Image: Saks

France is home to the fashion industry’s most esteemed names and as of late last month, it is also on the brink of enacting one of the strongest laws when it comes to the handling of unsold garments and accessories. On the heels of revealing that it was working to draft legislation to ban companies from destroying certain unsold products, the French government has made good on its vow to “put in place in the [fashion and textile industries] the major principles of the fight against food waste in order to ensure that unsold materials are not thrown away or destroyed.” 

Thanks to sweeping new legislation, called “Projet de loi relatif à la lutte contre le gaspillage et à l’économie circulaire” – or Bill on the fight against waste and the circular economy – French companies are slated to be subject to more than 100 new sustainability-centric provisions, such as those that require the systematic phasing out of automatic paper receipts and single use plastic in fast food restaurants, for instance; followed by the outright ban on all single-use plastics by 2040. 

Of particular interest for the fashion industry is, of course, the prohibition on the destruction of an array of different types of unsold goods, including fashion items. To be exact, the law – which was formally approved by the French Sénat on January 30, and currently awaiting promulgation – aims to require “producers, importers and distributors, including e-commerce platforms, such as Amazon, to donate unsold non-food goods, save for those that pose a health or safety risk,” the Guardian reports.  

The same law will implement a “polluter pays” clause, which requires companies to finance the destruction of waste that they create. This will require tobacco manufacturers, for example, to pay for the disposal of cigarette butts beginning next year, but is also expected to affect an array of other industries, as well.  

Speaking of the new law, Paris-based attorney Céline Bondard says that it is aimed at reducing waste across sectors of the market, with some of the “more stringent measures emerging through a ban on the destruction of unsold products and the mandatory incorporation of a minimum level of recycled material into new products.” According to Bondard, in accordance with the law, companies can be penalized for destroying unsold products without sufficiently attempting to recycle or reuse the materials, and fines for failure to comply can reach up to €15,000 ($16,350). 

The fashion industry is a particular target of the new legislation, as “apparel retailers, in particular, as they renew their products more frequently [than other industries] and often have surplus unsold stock,” according to French legislators. As a result of its longstanding practice of destroying unsold merchandise to avoid selling it at a discount and/or paying to store it, the industry, itself, is one of the biggest culprits in terms of the more than €650 million (nearly $710 million) worth of new consumer products that are destroyed or disposed of on an annual basis in France, and the $900 million more worth of unsold items going to landfills, according to Prime minister Édouard Philippe’s office.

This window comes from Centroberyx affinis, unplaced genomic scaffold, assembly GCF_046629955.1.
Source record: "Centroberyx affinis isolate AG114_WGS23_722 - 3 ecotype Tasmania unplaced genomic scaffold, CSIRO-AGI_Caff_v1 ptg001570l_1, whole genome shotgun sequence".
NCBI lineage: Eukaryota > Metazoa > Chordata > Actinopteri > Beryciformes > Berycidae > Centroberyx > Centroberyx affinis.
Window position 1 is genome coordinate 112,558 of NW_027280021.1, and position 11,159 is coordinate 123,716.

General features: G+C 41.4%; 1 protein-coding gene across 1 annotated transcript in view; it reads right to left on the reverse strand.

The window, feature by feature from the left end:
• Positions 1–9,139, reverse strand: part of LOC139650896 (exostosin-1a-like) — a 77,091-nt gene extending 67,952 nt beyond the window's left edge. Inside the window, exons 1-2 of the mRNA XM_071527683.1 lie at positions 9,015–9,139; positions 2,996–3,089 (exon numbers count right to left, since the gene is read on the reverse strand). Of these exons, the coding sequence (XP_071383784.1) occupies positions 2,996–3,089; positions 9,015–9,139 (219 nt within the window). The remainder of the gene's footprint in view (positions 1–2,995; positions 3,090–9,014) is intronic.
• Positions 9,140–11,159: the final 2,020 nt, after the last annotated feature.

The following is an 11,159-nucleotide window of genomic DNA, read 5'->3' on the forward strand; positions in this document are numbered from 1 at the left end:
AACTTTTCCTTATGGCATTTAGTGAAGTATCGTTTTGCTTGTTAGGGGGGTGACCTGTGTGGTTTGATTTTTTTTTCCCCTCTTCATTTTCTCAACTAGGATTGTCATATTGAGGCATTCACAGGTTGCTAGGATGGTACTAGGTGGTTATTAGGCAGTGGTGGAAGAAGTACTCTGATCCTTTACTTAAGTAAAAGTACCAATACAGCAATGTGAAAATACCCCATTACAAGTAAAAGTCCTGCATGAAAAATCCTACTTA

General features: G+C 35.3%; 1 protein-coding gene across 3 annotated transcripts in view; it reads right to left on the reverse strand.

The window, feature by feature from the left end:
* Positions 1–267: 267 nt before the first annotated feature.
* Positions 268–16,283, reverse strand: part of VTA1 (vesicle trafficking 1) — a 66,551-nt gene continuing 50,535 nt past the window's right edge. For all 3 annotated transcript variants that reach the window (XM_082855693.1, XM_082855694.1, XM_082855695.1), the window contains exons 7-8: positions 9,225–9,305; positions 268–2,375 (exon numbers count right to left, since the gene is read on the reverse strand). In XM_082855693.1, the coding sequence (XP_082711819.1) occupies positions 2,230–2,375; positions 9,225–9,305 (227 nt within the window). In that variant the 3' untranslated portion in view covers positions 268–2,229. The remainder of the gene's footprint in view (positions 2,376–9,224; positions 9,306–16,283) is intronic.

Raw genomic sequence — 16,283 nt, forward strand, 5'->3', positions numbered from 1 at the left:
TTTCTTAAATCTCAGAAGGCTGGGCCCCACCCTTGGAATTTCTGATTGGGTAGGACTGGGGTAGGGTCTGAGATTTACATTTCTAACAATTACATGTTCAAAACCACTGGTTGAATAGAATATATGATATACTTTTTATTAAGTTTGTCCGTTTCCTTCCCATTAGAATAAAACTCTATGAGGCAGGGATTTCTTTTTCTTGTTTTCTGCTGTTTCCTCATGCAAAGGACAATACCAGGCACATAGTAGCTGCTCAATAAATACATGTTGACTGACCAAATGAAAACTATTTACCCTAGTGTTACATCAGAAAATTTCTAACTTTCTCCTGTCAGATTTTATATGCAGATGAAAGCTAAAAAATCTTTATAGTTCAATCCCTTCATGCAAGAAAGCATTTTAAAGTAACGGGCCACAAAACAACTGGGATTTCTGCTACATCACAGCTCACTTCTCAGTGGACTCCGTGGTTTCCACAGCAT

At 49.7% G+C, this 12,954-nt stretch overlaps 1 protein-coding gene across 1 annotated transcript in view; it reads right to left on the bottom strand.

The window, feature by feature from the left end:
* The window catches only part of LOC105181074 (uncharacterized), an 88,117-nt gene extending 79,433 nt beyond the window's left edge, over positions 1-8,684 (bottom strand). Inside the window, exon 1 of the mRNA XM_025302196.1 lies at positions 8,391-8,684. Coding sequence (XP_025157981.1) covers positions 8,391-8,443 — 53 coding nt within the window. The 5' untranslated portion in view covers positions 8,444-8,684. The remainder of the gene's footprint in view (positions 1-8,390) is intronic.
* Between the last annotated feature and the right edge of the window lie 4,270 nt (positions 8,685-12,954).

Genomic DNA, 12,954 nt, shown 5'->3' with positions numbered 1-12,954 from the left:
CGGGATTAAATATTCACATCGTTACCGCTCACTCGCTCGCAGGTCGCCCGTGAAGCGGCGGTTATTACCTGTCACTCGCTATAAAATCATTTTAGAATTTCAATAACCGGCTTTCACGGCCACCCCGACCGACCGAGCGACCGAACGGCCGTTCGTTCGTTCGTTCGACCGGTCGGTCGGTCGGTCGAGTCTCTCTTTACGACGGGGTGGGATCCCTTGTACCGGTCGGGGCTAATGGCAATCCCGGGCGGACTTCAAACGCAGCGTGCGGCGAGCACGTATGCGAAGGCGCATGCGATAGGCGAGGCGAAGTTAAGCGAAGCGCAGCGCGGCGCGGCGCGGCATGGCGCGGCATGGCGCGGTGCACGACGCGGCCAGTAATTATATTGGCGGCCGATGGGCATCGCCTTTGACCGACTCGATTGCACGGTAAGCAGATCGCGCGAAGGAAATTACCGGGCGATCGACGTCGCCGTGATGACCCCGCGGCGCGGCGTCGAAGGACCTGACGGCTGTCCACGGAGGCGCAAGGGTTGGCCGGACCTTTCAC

Destruction of otherwise marketable products by brands has been a particularly popular topic of discussion in the wake of a number of brands coming under fire for such practices. In July 2018, Burberry revealed in its 2017/18 annual report that the “cost of finished goods physically destroyed in the year was $37.8 million,” that is up from the $35.6 million figure the brand cited for 2017. Swedish fast fashion giant, H&M, had previously made headlines for allegedly burning at least 60 tons of unworn apparel, while Richemont, the parent company to watchmakers Cartier, Piaget, Baume & Mercier, and Vacheron Constantin, among others, made headlines for “allegedly destroying its expensive, unsold watches.”  

Still yet, Paris-based Louis Vuitton has – for years – been plagued with reports that it destroys unsold leather goods as part of a large-scale scheme to maintain its brand image, at least in part from the tarnishment that comes from the grey market and thus, the sale of its wares at unapproved prices by unaffiliated retailers.  

Beyond efforts to save face, though, brands that import goods into the U.S. often resort to destroying unused products as a way to benefit from the “drawback” or the return of certain duties, internal and revenue taxes and certain fees collected upon the importation of products into the U.S., for instance, from France. In accordance with U.S. Customs and Border Protection program (and 19 USC § 1313, the section of U.S. Code, which centers on “drawback and refunds”), “If imported merchandise is unused and exported or destroyed under Customs supervision, 99 percent of the duties, taxes or fees paid on the merchandise by reason of importation may be recovered as drawback.”

The new legislation is awaiting promulgation.